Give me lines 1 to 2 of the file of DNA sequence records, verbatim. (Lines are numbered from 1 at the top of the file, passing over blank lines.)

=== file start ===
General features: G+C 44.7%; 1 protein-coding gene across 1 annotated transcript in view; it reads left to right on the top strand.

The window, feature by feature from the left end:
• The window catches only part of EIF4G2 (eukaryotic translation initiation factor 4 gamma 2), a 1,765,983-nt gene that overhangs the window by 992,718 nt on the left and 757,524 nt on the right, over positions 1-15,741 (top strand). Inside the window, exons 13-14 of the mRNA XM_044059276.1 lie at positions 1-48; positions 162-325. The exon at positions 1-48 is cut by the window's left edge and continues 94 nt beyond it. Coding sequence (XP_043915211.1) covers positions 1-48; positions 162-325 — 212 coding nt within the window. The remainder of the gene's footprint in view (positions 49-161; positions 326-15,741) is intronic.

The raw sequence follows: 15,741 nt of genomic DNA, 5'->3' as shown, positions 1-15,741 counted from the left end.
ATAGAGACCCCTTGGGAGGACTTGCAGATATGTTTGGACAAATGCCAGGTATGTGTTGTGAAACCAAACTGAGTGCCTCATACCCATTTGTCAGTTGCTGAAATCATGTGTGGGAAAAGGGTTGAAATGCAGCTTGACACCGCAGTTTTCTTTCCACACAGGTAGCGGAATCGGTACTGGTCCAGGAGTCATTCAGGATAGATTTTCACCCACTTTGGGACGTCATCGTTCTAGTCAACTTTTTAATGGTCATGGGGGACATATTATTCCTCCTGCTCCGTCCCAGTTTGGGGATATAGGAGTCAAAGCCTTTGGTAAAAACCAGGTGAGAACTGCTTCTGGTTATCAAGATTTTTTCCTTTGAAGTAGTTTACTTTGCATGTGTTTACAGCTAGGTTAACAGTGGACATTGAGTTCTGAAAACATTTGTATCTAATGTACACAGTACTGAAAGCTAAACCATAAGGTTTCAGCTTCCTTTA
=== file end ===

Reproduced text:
General features: G+C 44.7%; 1 protein-coding gene across 1 annotated transcript in view; it reads left to right on the top strand.

The window, feature by feature from the left end: